Egg Facts

"THE AVERAGE AMERICAN eats about 175 “shell eggs”—the kind you buy by the dozen at the market—a year, or about one every two days. Most of these are produced in egg factories by hens crammed into cages. But those of us who buy organic get eggs that are qualitatively different from the factory sort.

Because of the abundant minerals and natural foods in the organic hen’s diet, organic eggs’ shells are thick and smooth. When you crack them open, the yolk is a richly colored dark orange due to an abundance of beta-carotene and stands up tall above the white. Again, because of the hen’s natural diet, the white is gelatinous, with substance—it doesn’t just spill out across the pan or bowl. It has a light greenish-yellow tint that indicates it’s high in riboflavin. It has prominent chalazae, the thick white place in albumin strings that center the yolk in the shell.

The first time I used fresh organic eggs from free-range hens I had to separate four eggs. I remember that the whites were not runny, but clear and viscous, holding together in a thick, jelly-like mass. The yolks were deep orange and gave the batter of the cake I was making a rich, warm color. The yolks were also plump, standing up in the bowl before I beat them into the batter with a fork. They were thick and clung to the tines of the fork, so I had to squeeze the tines with my fingers to get the last of the yolks off the fork. They clung to my fingers, they were that thick and sticky. There is no substitute for eggs like these.

Compare these against eggs from a factory farm, where hens spend their lives cooped up in tiny cages under 24-hour-a-day lighting, fed genetically modified and pesticide-sprayed corn, and routinely treated with antibiotics to prevent the diseases that would otherwise flourish in these smelly, noisy, inhumane conditions. I’ve been in such egg factories, and they are a vision of chicken hell. Forced to lay too many eggs, fed as cheaply as possible, and living in unnatural conditions, factory hens lay eggs that may have rough and ridged shells, loose light yellow yolks, and watery whites. In the kitchen, this translates into poor performance in what eggs are supposed to do: bind ingredients, add body, and support light, well-risen cakes, among other functions.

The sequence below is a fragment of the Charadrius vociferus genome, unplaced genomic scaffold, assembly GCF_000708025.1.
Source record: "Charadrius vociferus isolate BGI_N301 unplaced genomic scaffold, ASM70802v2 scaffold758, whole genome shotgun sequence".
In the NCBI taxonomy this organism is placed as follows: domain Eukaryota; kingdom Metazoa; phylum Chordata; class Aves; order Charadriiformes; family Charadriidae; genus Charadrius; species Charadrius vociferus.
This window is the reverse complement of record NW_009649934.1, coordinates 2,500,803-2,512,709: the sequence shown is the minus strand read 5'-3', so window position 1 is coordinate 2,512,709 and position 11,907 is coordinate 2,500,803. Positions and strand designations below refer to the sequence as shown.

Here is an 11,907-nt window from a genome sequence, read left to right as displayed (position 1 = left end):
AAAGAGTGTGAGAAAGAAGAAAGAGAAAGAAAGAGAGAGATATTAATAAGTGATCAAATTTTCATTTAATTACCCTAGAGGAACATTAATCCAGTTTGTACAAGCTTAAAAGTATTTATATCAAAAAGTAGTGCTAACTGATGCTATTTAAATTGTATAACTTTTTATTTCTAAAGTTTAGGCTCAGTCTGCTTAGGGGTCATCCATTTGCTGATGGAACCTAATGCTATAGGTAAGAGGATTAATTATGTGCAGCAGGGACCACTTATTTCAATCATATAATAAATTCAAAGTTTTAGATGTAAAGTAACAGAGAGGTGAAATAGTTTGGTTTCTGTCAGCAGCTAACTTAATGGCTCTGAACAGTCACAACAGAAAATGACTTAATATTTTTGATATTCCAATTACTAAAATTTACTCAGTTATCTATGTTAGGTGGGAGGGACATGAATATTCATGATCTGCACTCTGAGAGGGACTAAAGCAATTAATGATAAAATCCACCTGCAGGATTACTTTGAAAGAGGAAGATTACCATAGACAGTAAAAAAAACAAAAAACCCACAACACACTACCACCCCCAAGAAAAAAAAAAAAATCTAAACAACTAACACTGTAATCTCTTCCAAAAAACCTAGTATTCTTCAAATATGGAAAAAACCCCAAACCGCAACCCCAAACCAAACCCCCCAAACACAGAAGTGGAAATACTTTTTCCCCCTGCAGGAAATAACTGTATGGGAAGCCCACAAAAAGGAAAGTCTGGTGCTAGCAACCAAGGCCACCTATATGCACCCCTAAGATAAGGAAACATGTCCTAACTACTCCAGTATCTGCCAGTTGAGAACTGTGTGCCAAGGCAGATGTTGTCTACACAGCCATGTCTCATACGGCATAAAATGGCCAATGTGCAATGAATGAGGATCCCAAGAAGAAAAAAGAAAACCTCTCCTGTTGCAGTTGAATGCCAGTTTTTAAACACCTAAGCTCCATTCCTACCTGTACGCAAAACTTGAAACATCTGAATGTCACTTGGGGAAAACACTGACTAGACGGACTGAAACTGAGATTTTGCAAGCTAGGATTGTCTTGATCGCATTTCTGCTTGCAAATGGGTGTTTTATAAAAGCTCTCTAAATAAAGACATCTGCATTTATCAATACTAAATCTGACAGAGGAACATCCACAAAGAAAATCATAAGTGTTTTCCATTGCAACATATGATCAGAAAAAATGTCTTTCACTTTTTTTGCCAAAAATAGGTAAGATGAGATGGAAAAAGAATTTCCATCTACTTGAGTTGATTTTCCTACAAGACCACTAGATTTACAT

The organic farm, however, is much closer to chicken heaven. According to the standards for the National Organic Program, “All organically raised animals must have access to the outdoors.… They may be temporarily confined only for reasons of health, safety, the animal’s stage of production, or to protect soil or water quality.”

This means that organic eggs come from hens with a scratch yard. Notice it says they can be shut in the henhouse only temporarily—in other words, they are truly free-range birds. That doesn’t mean they can fly out of the scratch yard and start living under the hydrangea. Laying hens and roosters usually have their flight feathers clipped so they can’t fly. Humane treatment, healthy diet, and lack of stress translate into organic eggs that perform beautifully in the kitchen, including functions such as coagulation, foaming, emulsification, and browning.


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